ANDY: I’d love to. I think I’ll put it this way: May you grow in loving the Lord your God with all your heart, all your soul, all your mind, all your strength. May you talk about that with your children, when you get up, when you lie down, when you go out, when you come home. May you live in a household that practices that kind of love, and may you learn to love your neighbor as yourself.

KELSEY: Amen and Amen. The Spirit indwells us. He equips us for that work.


Show Notes

What’s the difference between a device and a tool? How can families steward the power of technology for good? We’re joined by Andy Crouch to talk about technology, culture making, family, and more.

Check out The Concurrently Companion for this week’s downloadable episode guide including discussion questions and scripture for further study. Sign up for the News Coach Newsletter at gwnews.com/newsletters.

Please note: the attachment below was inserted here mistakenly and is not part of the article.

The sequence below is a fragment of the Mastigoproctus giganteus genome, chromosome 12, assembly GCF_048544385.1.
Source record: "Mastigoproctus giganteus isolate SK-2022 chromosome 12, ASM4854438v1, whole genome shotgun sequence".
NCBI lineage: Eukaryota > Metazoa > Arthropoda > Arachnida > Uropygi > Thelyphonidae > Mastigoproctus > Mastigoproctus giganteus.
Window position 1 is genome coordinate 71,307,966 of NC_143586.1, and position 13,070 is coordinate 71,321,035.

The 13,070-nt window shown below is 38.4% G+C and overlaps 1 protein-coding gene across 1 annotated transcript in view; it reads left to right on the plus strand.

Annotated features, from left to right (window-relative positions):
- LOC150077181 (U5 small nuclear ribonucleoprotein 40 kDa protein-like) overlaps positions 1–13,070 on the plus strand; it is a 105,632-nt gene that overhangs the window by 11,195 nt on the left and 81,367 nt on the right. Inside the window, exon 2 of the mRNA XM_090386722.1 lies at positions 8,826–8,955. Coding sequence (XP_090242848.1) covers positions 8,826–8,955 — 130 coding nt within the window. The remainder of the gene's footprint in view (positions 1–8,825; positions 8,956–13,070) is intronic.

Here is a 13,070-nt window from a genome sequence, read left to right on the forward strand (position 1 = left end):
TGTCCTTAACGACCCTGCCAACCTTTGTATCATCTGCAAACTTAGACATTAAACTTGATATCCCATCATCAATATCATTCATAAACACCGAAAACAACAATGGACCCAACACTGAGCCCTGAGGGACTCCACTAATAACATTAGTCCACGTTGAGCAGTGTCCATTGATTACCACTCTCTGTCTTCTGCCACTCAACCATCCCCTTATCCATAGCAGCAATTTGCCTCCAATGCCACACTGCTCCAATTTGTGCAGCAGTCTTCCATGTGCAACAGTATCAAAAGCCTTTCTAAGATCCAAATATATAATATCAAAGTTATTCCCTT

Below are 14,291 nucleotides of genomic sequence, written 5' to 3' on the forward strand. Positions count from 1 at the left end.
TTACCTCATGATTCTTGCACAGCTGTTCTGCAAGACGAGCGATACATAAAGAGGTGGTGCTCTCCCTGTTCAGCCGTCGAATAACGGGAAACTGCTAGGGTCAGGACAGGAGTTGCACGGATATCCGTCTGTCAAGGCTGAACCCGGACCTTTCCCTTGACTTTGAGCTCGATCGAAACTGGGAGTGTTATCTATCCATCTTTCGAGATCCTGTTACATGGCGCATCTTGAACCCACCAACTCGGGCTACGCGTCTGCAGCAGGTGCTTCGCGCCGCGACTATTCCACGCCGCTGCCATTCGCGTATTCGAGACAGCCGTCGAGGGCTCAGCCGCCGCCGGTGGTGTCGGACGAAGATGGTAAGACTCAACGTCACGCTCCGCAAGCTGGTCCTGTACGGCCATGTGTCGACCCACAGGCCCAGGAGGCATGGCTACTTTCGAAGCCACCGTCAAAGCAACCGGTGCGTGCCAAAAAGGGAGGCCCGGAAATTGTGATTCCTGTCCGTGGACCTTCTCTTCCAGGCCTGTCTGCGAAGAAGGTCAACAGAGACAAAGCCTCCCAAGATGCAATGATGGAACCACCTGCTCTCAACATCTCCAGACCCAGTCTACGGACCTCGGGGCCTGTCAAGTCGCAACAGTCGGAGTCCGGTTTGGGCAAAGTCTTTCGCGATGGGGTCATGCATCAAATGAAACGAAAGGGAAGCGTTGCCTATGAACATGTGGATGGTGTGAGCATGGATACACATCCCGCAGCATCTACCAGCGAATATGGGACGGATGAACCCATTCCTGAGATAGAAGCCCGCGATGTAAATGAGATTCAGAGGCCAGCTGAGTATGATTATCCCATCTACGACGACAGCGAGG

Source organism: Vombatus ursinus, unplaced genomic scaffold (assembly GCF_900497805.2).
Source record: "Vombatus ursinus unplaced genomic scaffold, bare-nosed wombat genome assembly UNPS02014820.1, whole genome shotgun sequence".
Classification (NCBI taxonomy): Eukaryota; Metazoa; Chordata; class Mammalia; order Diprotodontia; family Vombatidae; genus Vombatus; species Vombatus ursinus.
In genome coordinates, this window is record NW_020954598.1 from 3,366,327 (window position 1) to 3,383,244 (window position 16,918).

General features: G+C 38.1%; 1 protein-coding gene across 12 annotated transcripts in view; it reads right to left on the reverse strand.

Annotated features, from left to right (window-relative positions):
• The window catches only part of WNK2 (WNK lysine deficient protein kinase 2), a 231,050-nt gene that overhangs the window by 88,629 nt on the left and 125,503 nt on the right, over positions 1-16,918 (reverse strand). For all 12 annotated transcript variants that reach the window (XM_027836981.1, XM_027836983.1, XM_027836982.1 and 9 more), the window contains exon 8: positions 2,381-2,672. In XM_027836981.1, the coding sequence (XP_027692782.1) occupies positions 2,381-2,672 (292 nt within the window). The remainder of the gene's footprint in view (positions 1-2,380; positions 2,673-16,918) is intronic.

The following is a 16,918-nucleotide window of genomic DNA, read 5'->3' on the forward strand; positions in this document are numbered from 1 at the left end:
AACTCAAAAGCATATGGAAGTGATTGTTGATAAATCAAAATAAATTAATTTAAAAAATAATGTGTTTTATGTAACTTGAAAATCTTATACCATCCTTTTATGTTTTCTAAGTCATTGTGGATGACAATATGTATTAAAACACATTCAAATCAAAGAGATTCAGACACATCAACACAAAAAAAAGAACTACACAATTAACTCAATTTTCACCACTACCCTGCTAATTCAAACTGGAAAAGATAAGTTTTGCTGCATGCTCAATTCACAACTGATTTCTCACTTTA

We would love to hear from you. You can send us a message at newscoach@wng.org. What current events or cultural issues are you wrestling through with your kids and teens? Let us know. We want to work through it with you.

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Today’s episode is sponsored by New College Franklin.

Through the college years, students go through an intense period of growth - intellectually, spiritually, socially, and emotionally. So as you are thinking about college options, consider not only what you want to do, but who you want to be. New College Franklin is dedicated to spiritually forming students by discipling them through the seven liberal arts for wisdom, virtue, and service. As a four-year classical, Christian, liberal arts college, nestled in downtown Franklin, Tennessee, New College Franklin focuses on the great ideas, the Trivium, and the Quadrivium; to contemplate the good, the true, and the beautiful, and to go out into the world for Christ's kingdom with humility and confidence. Applications are still open for the 2024-2025 school year. Find out more at newcollegefranklin.edu/world.